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Pierce v. Obama

United States District Court, E.D. California

August 8, 2016

SEAVON PIERCE, Plaintiff,
v.
BARACK OBAMA, ET AL., Defendants.

          FINDINGS AND RECOMMENDATIONS RECOMMENDING PLAINTIFF’S APPLICATION TO PROCEED IN FORMA PAUPERIS IN THIS ACTION BE DENIED (ECF No. 2)

         I. INTRODUCTION

         On August 1, 2016, Plaintiff Seavon Pierce, a state prisoner proceeding pro se, filed this civil rights action pursuant to 42 U.S.C. § 1983, along with a motion to proceed in forma pauperis, 28 U.S.C. § 1915(a). (ECF Nos. 1 and 2.) However, the Court finds that Plaintiff is subject to section 1915(g) of the statute, and he may only proceed in forma pauperis if he has met the imminent danger exception. 28 U.S.C. § 1915(g); Andrews v. Cervantes, 493 F.3d 1047, 1051-1052 (9th Cir. 2007).

         II. LEGAL STANDARD

         The Prison Litigation Reform Act of 1995 (PLRA) was enacted “to curb frivolous prisoner complaints and appeals.” Silva v. Di Vittorio, 658 F.3d 1090, 1099-1100 (9th Cir. 2011). Pursuant to the PLRA, the in forma pauperis statue was amended to include section 1915(g), a non-merits related screening device which precludes prisoners with three or more “strikes” from proceeding in forma pauperis unless they are under imminent danger of serious physical injury. Andrews, 493 F.3d at 1050. The statute provides that “[i]n no event shall a prisoner bring a civil action … under this section if the prisoner has, on 3 or more prior occasions, while incarcerated or detained in any facility, brought an action or appeal in a court of the United States that was dismissed on the grounds that it is frivolous, malicious, or fails to state a claim upon which relief may be granted, unless the prisoner is under imminent danger of serious physical injury.” 28 U.S.C. § 1915(g).

         III. DISCUSSION

         Plaintiff is subject to section 1915(g) because on three or more occasions he has filed actions that have been dismissed on the grounds that it is frivolous, malicious, or fails to state a claim upon which relief may be granted.[1] The issue is whether Plaintiff has met the imminent danger exception, which requires Plaintiff to show that he is under (1) imminent danger of (2) serious physical injury and which turns on the conditions he faced at the time he filed suit on August 1, 2016. Andrews, 493 F.3d at 1053-1056. Conditions which posed imminent danger to Plaintiff at some earlier time are immaterial, as are any subsequent conditions. Id. at 1053. While the injury requirement is merely procedural rather than a merits-based review of the claims, the allegations of imminent danger must still be plausible. Id. at 1055.

         The Court has reviewed Plaintiff’s complaint and finds that Plaintiff does not meet the imminent danger exception. Andrews, 493 F.3d at 1053. Plaintiff brings this action naming himself and thirty three other “co-joined” plaintiffs and thirty one defendants. Plaintiff alleges in the complaint that he is being denied legal counsel in his actions against employees of the California Department of Corrections and Rehabilitation (“CDCR”). Plaintiff contends that federal judges are being bribed by CDCR employees to dismiss defendants from actions that he has filed.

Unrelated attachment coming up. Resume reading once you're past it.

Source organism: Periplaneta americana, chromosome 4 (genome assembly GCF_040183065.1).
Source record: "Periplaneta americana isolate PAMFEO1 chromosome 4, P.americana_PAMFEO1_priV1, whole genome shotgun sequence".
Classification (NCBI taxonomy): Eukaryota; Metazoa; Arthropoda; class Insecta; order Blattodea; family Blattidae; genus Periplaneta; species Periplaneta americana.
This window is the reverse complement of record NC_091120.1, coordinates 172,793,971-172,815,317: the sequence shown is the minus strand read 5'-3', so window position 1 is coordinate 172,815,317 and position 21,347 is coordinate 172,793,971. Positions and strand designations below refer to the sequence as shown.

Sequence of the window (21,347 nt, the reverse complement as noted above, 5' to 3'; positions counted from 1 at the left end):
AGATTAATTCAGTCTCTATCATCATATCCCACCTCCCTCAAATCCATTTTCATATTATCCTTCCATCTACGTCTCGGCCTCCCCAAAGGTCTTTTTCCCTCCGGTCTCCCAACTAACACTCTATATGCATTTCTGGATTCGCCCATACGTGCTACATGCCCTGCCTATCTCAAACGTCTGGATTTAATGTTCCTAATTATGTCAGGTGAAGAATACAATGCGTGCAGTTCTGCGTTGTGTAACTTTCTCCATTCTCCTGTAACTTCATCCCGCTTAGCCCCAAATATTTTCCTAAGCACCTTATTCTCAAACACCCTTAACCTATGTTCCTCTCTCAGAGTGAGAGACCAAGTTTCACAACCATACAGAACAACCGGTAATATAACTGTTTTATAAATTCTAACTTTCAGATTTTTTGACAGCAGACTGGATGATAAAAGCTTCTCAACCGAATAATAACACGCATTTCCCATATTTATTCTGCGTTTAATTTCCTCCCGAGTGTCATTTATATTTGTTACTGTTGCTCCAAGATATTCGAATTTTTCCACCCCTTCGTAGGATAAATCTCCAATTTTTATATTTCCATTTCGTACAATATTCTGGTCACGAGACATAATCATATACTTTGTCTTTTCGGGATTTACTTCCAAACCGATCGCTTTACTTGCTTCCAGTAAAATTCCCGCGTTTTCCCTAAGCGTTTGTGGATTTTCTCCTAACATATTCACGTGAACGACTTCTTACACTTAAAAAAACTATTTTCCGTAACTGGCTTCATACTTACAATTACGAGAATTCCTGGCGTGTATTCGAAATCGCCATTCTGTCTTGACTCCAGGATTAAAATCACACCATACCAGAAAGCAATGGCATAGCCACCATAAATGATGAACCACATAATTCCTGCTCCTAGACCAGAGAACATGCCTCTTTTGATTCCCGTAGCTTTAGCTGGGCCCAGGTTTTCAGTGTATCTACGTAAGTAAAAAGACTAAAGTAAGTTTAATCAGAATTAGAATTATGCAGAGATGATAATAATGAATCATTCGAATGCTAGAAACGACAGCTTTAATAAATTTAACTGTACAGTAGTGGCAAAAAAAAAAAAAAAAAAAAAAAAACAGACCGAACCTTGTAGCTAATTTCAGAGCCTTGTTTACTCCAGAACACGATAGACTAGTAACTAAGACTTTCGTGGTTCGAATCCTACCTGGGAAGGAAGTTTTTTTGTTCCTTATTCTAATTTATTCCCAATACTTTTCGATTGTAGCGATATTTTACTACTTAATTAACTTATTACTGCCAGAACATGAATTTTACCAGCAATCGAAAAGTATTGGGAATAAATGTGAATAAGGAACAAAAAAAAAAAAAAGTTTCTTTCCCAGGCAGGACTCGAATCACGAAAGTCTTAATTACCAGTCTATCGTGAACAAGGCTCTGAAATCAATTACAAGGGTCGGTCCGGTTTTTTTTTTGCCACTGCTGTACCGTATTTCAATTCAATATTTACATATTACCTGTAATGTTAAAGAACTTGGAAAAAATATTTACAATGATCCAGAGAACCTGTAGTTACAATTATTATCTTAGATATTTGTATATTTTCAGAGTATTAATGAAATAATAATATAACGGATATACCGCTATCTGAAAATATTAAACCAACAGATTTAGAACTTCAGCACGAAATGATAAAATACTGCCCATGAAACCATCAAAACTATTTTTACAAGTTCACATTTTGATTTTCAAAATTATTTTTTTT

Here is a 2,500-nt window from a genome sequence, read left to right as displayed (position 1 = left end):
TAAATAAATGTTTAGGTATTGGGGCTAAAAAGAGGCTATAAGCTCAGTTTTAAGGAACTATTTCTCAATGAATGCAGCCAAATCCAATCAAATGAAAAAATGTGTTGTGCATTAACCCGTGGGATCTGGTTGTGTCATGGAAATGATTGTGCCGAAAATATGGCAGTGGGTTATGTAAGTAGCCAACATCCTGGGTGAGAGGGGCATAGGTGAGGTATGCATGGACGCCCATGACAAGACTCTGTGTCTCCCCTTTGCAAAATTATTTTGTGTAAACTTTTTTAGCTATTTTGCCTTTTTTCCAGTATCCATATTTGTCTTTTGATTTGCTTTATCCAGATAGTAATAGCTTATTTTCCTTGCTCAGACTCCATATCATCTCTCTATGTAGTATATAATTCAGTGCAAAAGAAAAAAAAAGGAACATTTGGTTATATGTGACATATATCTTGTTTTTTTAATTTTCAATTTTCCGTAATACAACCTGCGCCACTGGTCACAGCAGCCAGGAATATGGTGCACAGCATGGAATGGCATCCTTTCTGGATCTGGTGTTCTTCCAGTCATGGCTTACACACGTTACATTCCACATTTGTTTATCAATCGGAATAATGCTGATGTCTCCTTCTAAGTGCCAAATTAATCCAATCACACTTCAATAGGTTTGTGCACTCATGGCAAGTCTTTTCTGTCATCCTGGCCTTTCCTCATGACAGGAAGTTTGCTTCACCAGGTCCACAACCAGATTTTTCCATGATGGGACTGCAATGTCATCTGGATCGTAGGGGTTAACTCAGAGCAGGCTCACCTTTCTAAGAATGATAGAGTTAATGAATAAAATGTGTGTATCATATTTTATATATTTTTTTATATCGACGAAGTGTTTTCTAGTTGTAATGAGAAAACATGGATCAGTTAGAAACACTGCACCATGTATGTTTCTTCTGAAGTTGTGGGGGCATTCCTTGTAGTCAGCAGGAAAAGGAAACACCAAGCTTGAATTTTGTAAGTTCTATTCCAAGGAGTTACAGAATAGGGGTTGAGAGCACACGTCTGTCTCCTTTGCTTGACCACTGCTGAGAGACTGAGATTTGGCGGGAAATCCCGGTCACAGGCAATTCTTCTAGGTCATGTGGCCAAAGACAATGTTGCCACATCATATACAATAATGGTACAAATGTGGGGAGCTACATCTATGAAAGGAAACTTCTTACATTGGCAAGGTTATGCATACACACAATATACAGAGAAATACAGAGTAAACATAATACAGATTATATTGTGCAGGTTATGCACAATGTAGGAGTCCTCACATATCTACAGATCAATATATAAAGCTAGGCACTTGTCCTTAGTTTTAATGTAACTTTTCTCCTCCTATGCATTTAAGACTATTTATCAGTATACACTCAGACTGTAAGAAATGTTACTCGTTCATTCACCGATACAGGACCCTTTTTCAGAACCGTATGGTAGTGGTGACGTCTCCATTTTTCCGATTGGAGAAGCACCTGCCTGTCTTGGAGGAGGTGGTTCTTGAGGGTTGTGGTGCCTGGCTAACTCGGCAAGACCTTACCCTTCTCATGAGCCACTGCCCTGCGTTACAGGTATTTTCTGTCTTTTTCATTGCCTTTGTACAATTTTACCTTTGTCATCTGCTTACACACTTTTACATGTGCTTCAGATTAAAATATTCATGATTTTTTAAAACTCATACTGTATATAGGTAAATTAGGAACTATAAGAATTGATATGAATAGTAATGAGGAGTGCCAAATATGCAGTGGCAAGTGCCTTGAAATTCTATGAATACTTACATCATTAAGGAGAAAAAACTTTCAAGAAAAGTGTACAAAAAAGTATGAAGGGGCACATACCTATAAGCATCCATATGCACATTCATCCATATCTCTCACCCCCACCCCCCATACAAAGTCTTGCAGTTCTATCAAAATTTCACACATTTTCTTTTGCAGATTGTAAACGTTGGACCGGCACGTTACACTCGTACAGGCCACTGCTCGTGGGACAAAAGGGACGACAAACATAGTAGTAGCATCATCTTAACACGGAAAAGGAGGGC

Additionally, Plaintiff complains that his rights under the First Amendment are violated due to his reports of CDCR misconduct to news agencies being fraudulently concealed because prison officials are reviewing his outgoing mail. Plaintiff also makes vague accusations regarding his family members being contacted by prison officials who handle confidential informants to “contain the information of legal matters being filed against law enforcement associated persons.” (ECF No. 1 at 5.[2]) Plaintiff wants a stay until he is allowed to file his cases with the assistance of an attorney and send and receive mail without governmental interference.[3]

         Plaintiff’s complaint contains no allegations to demonstrate that he is any imminent danger of serious physical injury. Therefore, Plaintiff has not satisfied the exception from the three strikes bar under 28 U.S.C. § 1915(g), and must pay the $400.00 filing fee if he wishes to litigate this claim. Accordingly, Plaintiff is ineligible to proceed in forma pauperis in this action.

         IV. RECOMMENDATIONS

         Based on the foregoing, it is HEREBY RECOMMENDED that:

1. Plaintiff’s application to proceed in forma pauperis be DENIED; and
2. This action be dismissed without prejudice for Plaintiff to refile with payment of the filing fee.

         These findings and recommendations will be submitted to the United States District Judge assigned to the case, pursuant to the provisions of 28 U.S.C. § 636(b)(1). Within thirty (30) days after being served with these findings and recommendations, Plaintiff may file written objections with the Court. The document should be captioned “Objections to Magistrate Judge’s Findings and Recommendations.” Plaintiff is advised that failure to file objections within the specified time may result in the waiver of ...


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